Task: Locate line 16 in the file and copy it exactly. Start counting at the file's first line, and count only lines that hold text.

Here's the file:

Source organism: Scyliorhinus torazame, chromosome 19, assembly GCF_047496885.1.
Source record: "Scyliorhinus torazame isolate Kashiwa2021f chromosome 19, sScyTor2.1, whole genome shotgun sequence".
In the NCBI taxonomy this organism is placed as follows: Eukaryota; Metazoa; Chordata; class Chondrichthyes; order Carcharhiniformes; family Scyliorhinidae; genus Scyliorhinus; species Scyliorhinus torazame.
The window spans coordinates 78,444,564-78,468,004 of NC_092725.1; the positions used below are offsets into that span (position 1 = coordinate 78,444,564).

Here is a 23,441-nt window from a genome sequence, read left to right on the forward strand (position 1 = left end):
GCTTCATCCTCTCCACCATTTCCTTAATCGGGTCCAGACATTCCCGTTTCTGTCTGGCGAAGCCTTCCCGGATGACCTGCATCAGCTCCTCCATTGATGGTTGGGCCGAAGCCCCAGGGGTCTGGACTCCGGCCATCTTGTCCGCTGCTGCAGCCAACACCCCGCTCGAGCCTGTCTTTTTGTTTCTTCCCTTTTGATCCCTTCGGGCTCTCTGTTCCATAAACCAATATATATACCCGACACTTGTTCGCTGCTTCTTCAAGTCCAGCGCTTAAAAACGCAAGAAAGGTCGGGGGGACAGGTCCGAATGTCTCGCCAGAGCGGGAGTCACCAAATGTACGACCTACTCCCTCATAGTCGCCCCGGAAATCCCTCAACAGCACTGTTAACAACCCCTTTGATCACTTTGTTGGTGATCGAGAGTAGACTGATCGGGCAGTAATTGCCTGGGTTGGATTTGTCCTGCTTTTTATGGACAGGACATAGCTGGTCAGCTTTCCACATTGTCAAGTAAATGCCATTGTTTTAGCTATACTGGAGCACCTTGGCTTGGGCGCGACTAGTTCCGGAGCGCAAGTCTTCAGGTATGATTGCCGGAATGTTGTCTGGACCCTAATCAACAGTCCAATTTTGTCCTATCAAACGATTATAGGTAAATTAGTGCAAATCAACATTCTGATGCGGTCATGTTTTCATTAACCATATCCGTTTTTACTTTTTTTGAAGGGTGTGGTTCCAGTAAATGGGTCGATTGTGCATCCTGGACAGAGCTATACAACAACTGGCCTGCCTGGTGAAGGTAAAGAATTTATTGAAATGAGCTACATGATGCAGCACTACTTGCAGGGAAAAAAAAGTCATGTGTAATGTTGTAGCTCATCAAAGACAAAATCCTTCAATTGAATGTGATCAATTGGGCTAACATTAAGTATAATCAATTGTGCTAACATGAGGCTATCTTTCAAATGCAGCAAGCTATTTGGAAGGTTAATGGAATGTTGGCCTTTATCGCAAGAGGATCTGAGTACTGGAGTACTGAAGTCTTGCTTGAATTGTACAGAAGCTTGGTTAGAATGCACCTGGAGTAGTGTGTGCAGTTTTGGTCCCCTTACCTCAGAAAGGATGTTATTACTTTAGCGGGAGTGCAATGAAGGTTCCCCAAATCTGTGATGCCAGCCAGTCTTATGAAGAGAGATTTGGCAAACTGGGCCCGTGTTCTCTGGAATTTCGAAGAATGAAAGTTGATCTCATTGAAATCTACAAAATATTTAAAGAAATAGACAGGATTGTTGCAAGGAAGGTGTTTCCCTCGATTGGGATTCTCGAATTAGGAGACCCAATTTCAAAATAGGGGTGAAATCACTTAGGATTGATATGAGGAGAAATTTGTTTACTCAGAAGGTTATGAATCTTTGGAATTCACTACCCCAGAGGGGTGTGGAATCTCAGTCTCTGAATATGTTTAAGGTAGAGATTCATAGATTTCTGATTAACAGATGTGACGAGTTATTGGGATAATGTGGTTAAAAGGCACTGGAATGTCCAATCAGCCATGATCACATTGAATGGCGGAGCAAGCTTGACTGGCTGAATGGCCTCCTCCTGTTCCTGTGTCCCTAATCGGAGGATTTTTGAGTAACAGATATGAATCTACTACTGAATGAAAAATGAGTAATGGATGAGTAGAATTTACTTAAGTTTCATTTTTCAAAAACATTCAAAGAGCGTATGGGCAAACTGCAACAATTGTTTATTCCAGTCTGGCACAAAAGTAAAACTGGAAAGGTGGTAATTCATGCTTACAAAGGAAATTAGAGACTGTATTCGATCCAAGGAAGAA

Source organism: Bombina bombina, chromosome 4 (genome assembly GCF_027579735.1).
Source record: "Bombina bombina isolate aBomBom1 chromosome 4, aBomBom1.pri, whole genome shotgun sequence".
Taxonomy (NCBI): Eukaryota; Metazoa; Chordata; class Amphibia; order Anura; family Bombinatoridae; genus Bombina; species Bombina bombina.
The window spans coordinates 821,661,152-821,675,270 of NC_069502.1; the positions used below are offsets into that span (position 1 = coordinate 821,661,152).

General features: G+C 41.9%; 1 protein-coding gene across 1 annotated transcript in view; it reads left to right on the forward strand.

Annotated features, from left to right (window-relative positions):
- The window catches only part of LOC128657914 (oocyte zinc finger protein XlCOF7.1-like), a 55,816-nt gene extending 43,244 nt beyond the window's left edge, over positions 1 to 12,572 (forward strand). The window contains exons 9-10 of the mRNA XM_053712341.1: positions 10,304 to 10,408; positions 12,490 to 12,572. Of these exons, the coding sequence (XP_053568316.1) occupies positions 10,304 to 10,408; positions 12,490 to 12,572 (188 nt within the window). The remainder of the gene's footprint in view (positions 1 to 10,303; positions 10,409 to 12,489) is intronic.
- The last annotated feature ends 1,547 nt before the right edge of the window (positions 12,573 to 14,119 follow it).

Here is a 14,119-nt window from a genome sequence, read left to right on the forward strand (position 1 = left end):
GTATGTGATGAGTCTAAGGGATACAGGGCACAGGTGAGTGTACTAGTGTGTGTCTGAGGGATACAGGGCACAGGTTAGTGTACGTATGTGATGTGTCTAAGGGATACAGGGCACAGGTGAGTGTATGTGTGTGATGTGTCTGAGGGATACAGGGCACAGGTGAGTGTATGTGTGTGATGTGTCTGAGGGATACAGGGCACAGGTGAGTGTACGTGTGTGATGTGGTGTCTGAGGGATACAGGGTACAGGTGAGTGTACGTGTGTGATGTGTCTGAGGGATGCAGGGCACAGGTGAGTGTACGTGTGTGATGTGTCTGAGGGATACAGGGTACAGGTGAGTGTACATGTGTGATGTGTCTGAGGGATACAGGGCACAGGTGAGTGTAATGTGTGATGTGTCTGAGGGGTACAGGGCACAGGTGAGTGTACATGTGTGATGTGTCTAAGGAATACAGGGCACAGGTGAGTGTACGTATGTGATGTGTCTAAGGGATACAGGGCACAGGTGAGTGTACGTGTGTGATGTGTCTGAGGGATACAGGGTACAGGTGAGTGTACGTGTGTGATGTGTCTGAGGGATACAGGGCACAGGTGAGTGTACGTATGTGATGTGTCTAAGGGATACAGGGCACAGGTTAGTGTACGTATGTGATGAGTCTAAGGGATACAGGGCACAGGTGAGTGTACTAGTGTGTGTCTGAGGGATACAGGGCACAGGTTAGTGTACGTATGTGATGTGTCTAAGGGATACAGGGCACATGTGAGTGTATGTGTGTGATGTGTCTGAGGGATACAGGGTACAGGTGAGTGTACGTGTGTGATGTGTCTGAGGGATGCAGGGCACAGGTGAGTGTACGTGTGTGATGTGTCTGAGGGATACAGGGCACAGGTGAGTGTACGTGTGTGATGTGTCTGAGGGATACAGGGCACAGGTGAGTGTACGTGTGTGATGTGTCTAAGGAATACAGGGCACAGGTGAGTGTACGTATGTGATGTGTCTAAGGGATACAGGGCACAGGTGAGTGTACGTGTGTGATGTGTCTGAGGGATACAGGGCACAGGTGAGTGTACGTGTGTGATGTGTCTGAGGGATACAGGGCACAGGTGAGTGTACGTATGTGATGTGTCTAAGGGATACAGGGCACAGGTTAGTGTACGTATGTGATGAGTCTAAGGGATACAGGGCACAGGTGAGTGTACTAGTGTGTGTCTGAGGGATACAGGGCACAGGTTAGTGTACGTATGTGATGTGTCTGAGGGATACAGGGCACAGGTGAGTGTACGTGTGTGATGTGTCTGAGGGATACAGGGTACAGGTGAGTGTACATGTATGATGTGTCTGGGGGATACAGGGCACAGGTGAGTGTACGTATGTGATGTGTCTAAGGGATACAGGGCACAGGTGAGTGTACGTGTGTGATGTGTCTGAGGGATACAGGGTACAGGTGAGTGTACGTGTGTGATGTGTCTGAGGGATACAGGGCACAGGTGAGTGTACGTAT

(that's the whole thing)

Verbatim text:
GTATGTGATGAGTCTAAGGGATACAGGGCACAGGTGAGTGTACTAGTGTGTGTCTGAGGGATACAGGGCACAGGTTAGTGTACGTATGTGATGTGTCTAAGGGATACAGGGCACAGGTGAGTGTATGTGTGTGATGTGTCTGAGGGATACAGGGCACAGGTGAGTGTATGTGTGTGATGTGTCTGAGGGATACAGGGCACAGGTGAGTGTACGTGTGTGATGTGGTGTCTGAGGGATACAGGGTACAGGTGAGTGTACGTGTGTGATGTGTCTGAGGGATGCAGGGCACAGGTGAGTGTACGTGTGTGATGTGTCTGAGGGATACAGGGTACAGGTGAGTGTACATGTGTGATGTGTCTGAGGGATACAGGGCACAGGTGAGTGTAATGTGTGATGTGTCTGAGGGGTACAGGGCACAGGTGAGTGTACATGTGTGATGTGTCTAAGGAATACAGGGCACAGGTGAGTGTACGTATGTGATGTGTCTAAGGGATACAGGGCACAGGTGAGTGTACGTGTGTGATGTGTCTGAGGGATACAGGGTACAGGTGAGTGTACGTGTGTGATGTGTCTGAGGGATACAGGGCACAGGTGAGTGTACGTATGTGATGTGTCTAAGGGATACAGGGCACAGGTTAGTGTACGTATGTGATGAGTCTAAGGGATACAGGGCACAGGTGAGTGTACTAGTGTGTGTCTGAGGGATACAGGGCACAGGTTAGTGTACGTATGTGATGTGTCTAAGGGATACAGGGCACATGTGAGTGTATGTGTGTGATGTGTCTGAGGGATACAGGGTACAGGTGAGTGTACGTGTGTGATGTGTCTGAGGGATGCAGGGCACAGGTGAGTGTACGTGTGTGATGTGTCTGAGGGATACAGGGCACAGGTGAGTGTACGTGTGTGATGTGTCTGAGGGATACAGGGCACAGGTGAGTGTACGTGTGTGATGTGTCTAAGGAATACAGGGCACAGGTGAGTGTACGTATGTGATGTGTCTAAGGGATACAGGGCACAGGTGAGTGTACGTGTGTGATGTGTCTGAGGGATACAGGGCACAGGTGAGTGTACGTGTGTGATGTGTCTGAGGGATACAGGGCACAGGTGAGTGTACGTATGTGATGTGTCTAAGGGATACAGGGCACAGGTTAGTGTACGTATGTGATGAGTCTAAGGGATACAGGGCACAGGTGAGTGTACTAGTGTGTGTCTGAGGGATACAGGGCACAGGTTAGTGTACGTATGTGATGTGTCTGAGGGATACAGGGCACAGGTGAGTGTACGTGTGTGATGTGTCTGAGGGATACAGGGTACAGGTGAGTGTACATGTATGATGTGTCTGGGGGATACAGGGCACAGGTGAGTGTACGTATGTGATGTGTCTAAGGGATACAGGGCACAGGTGAGTGTACGTGTGTGATGTGTCTGAGGGATACAGGGTACAGGTGAGTGTACGTGTGTGATGTGTCTGAGGGATACAGGGCACAGGTGAGTGTACGTAT